Of late, I had been reading myriad of answers to the question, ‘What is it like to be raised by an Indian mother?’ on Quora. You browse through the answers and there you go- tales of selflessness, unconditional love and sacrifices galore. The stories were almost identical; each spoke about how their mothers’ selflessly cared about the children, gave up their careers for the cause of their children’s development, woke up at odd morning hours to make sure that the kids get their morning tea and how they are superwomen who are the epitome of support, affection, selflessness and greatness.
I read one story after another and I could relate to each of them because my mother was there in each of those stories. She has always been the one to wake up at the earliest hour. She would then make the morning tea, wake the rest of the family up, prepare breakfast, get my siblings and me dressed, send us to school, send dad to office and it will go on for the rest of the day. She would then be the last person to go to bed. My mother seldom complained, she always seemed happy. Hence, I never asked her if she had a problem with it all because it seemed to come naturally to her.
I would often wake up thirsty in the middle of the night with an urge to drink water. ‘Mom, Water!’, I would shout at the top of my voice. She would wake up, without resistance and get me water with a smile. Back then, it never occurred to me as to why I never called out for my dad instead. I remember her dressing me fondly for every fancy dress competition that I took part in and hear me rehearse my debate speeches over and over again. I don’t remember being thankful for it though. I always felt that she ought to be there for me. However, every hour that my dad spent in teaching me or hearing my elocution speeches seemed like a privilege. I was always grateful for his time.
I remember mother telling me fondly about her college days and how she used to frequently visit the forests for her Botany research. She smiled broadly every time she spoke about her classes, her students and how she used to elaborately prepare for each class. ‘If you liked it so much, then why did you leave it all?’, I asked. ‘Darling, someone had to be there and take care of you all. I worked in a different city and your grandmother used to keep unwell. I had to take the call. And oh, I have no regrets’, she smiled.
This is not my mother’s story. This is almost every mother’s story, specifically the Indian mother’s story. The sacrifices may be different, the stories may have different characters and varied incidents but at the core of them lies a woman selflessly juggling many roles, putting everyone else in the family before herself and being the ultimate support system of everyone in the family. ‘What is the problem?’, you may ask. The problem is that this is often what one gets reduced to - a support system. A selfless goddess who cares for everyone else above herself and this is not what scares me; what scares me is the widely accepted notion that this comes naturally to them. The notion that this is how mothers are - selfless, giving and supportive.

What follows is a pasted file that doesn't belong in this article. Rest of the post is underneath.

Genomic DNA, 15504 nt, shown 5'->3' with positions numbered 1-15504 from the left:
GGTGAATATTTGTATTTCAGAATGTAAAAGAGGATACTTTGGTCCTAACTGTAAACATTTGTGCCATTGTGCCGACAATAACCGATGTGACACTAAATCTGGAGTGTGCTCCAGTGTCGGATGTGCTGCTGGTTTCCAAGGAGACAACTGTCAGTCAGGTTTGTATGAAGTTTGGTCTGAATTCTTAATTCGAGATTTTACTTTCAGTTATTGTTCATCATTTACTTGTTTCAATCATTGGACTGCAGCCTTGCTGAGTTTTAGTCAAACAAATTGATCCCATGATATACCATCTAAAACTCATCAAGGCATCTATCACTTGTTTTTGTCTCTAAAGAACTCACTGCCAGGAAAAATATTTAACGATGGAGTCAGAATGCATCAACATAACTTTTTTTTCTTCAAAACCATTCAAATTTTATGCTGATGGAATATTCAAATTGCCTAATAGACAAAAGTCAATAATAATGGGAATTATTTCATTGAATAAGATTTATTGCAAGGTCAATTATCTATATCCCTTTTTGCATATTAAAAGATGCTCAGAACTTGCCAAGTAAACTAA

I have come across a lot of mothers who have often failed to live up to the standards of ‘great’ and have dwelled in guilt on every such instance. I remember talking to a colleague who was working till late night, when she exclaimed to me about how terrible she feels about finding her son fast asleep when she reaches home. Another friend, started crying soon after my midnight birthday celebration. ‘I am so selfish. How could I leave my one-month kid at home with my mother and come here to enjoy a party?’, she exclaimed and drowned herself in guilt. Her husband, however, did not even distantly feel that there was anything wrong in his behavior. You might argue that it just comes more naturally for the mother. However, if we examine the behavior more closely, we find that both the parents wanted to come for the party. It is just the post party guilt which dawned on the mother and not the father; which stems out of the fact that the mother assumes that it is primarily her responsibility to take care of the child. The guilt of putting yourself, your enjoyment or your dreams first almost always hits the women rather than the men in a family setting.
I wonder how it would be for a mother to think about her dreams. I wonder what it would be like to not want to wake up at six one morning because she is too tired after a long workday. I wonder what it will be like if she happens to skip a parent-teacher meeting or a football match of her daughter because she was busy weaving her dreams. I wonder about the ‘selfless’ tiara with which we grace all mothers. What if all of us cannot bear the weight of that tiara and do not wish to wear it? What if we do not want to be ‘great’? What if we want to be mere mortals who have their own dreams and goals and want to chase it with the same vigor that the family wants to chase theirs with?
I am tired of hearing about the secret formulae which ensure how women can have it all. I would love to hear acceptance for women faltering and not being able to have it all. Acceptance for putting herself first sometimes, before her husband or her children. Acceptance so that she doesn’t drown in guilt if she has to leave her toddler with dad for baby-sitting when she goes out to enjoy a party with her friends. I yearn acceptance for a world in which a mother can be allowed to be 'selfish' and cater guiltlessly to her dreams.
This can become possible if we can let the mothers drop the burden of ‘greatness’. Let the mothers also be flawed, imperfect, selfish, faltering and mere mortals, like the rest of us. Let the imperfection be celebrated and encouraged. You and I can do this together. Let’s take a step in that direction; by imbibing this in the women and men that we become, the children that we raise and the conversations that we may pick up with a random stranger.